Weka Island and Cording Island,
Preservation Inlet, Fiordland National
The New Zealand national parks system aims to preserve in perpetuity for their intrinsic worth and for the benefit use and enjoyment of the public those parts of the country that "contain scenery of such distinctive quality, ecological systems, or natural features so beautiful, unique, or scientifically important that their preservation is in the national interest".
What do national parks protect?
The first ten national parks established in New Zealand protected some of the most scenically spectacular parts of the country. There is a strong emphasis in these first parks on mountain scenery.
While beautiful, these national parks are not representative of the range of New Zealand ecosystems, particularly lowland. Therefore, since the 1980s, the emphasis has been on developing a more representative national park system. Hence the establishment of Whanganui (includes a major river system), Paparoa (includes lowland forest and geological features) and Kahurangi (includes a wide diversity of landforms and geology) national parks.
Why have an Act?
In recognition of the value to New Zealanders of national parks, the National Parks Act affords these areas greater protection than the other Acts. National park status can only be revoked by an Act of Parliament.
Within national parks the Act requires a balance to be struck between the dual requirements of "preservation in perpetuity" and "public access and enjoyment". However, greater emphasis is given by the Act to preservation aspects. Specially protected areas can be established that allow partial or complete exclusion of the public from sensitive areas.
The National Parks Act provides for the continuance of existing national parks, the creation of new parks, and the management of all national parks. The Act consolidates and amends the previous law relating to national parks.
What are the main parts of the Act?
Part I: deals with the principles to be applied in national parks. These include: preservation in their natural state; preservation of native plants and animals and removal of introduced ones, as far as possible; preservation of archaeological and historical sites and objects; maintenance of soil, water and forest conservation values; freedom of access to the public, as far as possible. Part I also deals with new parks, additions to parks, excluding land from parks, and establishing wilderness areas.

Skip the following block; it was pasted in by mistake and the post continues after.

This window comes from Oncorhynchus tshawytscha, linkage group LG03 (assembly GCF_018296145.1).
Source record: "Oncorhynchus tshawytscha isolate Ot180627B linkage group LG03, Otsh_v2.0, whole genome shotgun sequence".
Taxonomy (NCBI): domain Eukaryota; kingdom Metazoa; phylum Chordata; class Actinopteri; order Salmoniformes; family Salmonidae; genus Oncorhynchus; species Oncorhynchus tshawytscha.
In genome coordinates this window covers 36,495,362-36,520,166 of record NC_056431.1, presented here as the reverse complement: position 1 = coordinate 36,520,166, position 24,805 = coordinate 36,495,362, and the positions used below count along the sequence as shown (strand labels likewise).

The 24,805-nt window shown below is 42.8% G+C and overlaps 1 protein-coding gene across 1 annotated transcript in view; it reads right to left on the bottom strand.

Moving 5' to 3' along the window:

Part II: deals with the functions of the New Zealand Conservation Authority and requires the Minister to consult with the Authority in respect of access and notice made under the Crown Minerals Act 1991.
Part III: deals with the functions of Conservation Boards.
Part IV: deals with administration issues.
Part V: deals with the control and management of national parks. Covers aspects such as the preparation of conservation management strategies and plans and the granting of concessions.
Part VA: deals with the control of dogs in national parks. This includes aspects such as dog permits and the powers of rangers with respect to dogs.
Part VI: deals with the financial provisions.
Part VII: covers offences under the Act.
Part VIII: covers a number of miscellaneous provisions such as mining, certificates of title and provisions relating to former authorities and boards.
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